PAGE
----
Blocking accreditation of English language exam 'may harm UK universities'

Educational Testing Service claims that Home Office decision could see institutions fall behind in international recruitment

November 27, 2014

The language testing company that became embroiled in a crackdown on student visa fraud has been blocked from regaining Home Office accreditation – prompting it to claim that UK universities risk falling further behind in international recruitment.

In their first interview since losing their Secure English Language Test status in February over allegations of organised cheating by some students, senior staff at the Princeton-based Educational Testing Service told Times Higher Education that, although they had made mistakes, they had also made significant improvements to security.

ETS realised that these would prove insufficient to regain accreditation for visa purposes for ETS’s Test of English as a Foreign Language exam, because the Home Office decided that applications would be judged against past performance. Even though no concerns had been raised about TOEFL, it had previously shared a single licence with another ETS exam, Test of English for International Communication, which was the focus of the BBC Panorama investigation.

David Payne, ETS’s vice-president and chief operating officer, declined to criticise the government’s decision and said the organisation remained committed to the UK market.

ETS said large numbers of British universities – including 70 per cent of the Russell Group – were accepting overseas students with the TOEFL qualification under “vouching” provisions, where the institution guarantees an applicant’s language ability for visa purposes.

But Dr Payne claimed that restrictions on the TOEFL, which ETS describes as the world’s most popular and widely accepted English language exam, could be damaging to the country’s universities.

Dr Payne said that students taking the TOEFL had previously been able to apply to study anywhere in the English-speaking world and that the lack of accreditation “puts another barrier or hurdle” between them and UK institutions.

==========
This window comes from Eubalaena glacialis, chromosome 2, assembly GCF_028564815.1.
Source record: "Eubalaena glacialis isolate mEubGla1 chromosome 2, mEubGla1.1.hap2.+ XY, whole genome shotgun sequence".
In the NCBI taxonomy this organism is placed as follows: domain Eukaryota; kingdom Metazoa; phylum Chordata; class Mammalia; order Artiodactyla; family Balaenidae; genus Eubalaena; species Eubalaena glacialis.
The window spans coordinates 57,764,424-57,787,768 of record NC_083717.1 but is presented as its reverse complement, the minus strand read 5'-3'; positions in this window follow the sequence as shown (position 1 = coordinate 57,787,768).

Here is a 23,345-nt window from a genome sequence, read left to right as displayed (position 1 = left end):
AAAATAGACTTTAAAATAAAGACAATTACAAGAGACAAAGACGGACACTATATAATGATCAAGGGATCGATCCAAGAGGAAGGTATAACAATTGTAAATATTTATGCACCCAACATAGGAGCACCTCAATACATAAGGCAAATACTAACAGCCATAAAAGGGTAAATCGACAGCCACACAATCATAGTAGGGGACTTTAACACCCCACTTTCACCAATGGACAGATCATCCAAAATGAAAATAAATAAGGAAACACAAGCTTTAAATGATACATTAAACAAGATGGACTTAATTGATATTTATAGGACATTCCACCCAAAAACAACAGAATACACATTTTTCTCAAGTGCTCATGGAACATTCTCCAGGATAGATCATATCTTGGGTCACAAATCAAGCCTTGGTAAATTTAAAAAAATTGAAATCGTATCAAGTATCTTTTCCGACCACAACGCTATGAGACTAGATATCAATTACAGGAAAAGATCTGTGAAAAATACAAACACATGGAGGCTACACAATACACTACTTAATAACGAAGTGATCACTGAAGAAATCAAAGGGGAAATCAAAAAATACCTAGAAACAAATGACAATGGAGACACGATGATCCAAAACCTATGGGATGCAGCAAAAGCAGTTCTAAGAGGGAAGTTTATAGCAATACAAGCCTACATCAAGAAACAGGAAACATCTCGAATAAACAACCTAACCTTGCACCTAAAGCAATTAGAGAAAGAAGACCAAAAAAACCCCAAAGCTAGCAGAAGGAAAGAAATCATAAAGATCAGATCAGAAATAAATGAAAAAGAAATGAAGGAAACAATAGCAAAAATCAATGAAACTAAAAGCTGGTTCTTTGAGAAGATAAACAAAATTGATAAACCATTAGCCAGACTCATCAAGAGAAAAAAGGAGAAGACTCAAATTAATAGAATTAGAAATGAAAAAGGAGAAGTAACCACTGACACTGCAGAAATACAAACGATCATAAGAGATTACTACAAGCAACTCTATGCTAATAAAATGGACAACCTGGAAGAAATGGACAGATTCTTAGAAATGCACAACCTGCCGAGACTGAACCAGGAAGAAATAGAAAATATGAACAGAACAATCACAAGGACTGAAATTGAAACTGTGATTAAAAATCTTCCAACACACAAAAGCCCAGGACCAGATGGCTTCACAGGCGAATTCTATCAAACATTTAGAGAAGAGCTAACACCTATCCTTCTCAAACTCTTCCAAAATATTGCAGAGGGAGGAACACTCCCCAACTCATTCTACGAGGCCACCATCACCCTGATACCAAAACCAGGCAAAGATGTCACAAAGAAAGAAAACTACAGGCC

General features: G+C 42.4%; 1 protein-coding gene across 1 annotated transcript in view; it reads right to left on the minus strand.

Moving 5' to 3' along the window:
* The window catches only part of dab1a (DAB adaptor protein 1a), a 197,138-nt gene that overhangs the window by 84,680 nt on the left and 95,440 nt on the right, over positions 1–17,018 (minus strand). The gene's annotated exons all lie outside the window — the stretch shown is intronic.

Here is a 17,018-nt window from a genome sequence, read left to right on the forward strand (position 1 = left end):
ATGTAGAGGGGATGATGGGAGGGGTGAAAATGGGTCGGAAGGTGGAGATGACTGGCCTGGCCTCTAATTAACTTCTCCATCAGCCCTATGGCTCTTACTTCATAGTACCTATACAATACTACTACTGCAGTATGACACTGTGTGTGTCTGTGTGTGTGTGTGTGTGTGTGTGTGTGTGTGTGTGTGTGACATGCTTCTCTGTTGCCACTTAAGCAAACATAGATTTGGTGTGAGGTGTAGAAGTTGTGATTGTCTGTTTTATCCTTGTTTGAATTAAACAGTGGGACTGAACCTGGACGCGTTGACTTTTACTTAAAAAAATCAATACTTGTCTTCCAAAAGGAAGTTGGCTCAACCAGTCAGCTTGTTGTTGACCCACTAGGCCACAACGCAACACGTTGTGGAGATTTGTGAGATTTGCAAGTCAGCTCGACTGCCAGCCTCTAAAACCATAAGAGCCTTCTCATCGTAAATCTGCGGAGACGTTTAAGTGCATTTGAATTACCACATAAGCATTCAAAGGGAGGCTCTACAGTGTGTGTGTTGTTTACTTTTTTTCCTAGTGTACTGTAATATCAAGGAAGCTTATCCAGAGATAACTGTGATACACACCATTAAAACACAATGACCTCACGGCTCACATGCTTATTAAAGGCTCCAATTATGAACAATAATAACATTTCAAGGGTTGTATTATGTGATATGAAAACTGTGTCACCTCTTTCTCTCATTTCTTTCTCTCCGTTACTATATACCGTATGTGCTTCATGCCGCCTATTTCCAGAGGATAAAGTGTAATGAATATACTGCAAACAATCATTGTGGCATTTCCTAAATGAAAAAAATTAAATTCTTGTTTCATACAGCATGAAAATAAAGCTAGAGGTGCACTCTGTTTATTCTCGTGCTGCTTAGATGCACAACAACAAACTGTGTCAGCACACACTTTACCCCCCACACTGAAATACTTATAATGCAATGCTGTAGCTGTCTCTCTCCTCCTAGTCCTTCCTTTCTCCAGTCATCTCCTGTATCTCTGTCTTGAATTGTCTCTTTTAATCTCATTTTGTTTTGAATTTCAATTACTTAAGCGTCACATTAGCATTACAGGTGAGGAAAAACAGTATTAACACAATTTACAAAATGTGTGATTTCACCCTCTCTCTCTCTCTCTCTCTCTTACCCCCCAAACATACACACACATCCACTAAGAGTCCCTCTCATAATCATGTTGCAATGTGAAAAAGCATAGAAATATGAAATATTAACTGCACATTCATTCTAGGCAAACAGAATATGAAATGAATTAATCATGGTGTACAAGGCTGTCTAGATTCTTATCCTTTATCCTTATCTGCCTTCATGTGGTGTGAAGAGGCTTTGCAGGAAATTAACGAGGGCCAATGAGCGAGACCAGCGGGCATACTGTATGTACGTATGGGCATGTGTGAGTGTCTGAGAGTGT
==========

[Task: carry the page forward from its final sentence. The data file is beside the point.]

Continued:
“There’s no way to look at it other than that it puts you at a competitive disadvantage,” Dr Payne said.

He added that the situation could add to perceptions that Britain was “not welcoming” international students.

ETS boasts of the security of its TOEFL, with recent innovations including the introduction of biometric identification and voice recognition technology.

However, these measures were not in place on the TOEIC at the time of the Panorama probe, which found that an undercover reporter was able to pay £500 to an immigration consultancy for a “guaranteed pass”, while at an East London college, spoken and written tests were taken for candidates by a “fake sitter”, and the correct answers to a multiple choice test were read to students by an invigilator.

ETS has since taken the responsibility for security in all its exams back to its US headquarters.

Dr Payne acknowledged that ETS had “made mistakes” but claimed that it had not been the only victim of an attempt by “organised crime” to subvert the visa process.

The allegations of cheating led to three universities being barred in June from recruiting any new international students. One of these, Glyndwr University, had its highly trusted status suspended.

On 24 November the Home Office announced that this would be reinstated, but on condition that the university vacate its London campus. Glyndwr will be able to recruit only a limited number of sponsored students to its Wrexham campus ahead of a further review in January 2015.

Glyndwr said it planned to improve its security controls before applying to offer courses in the capital again.

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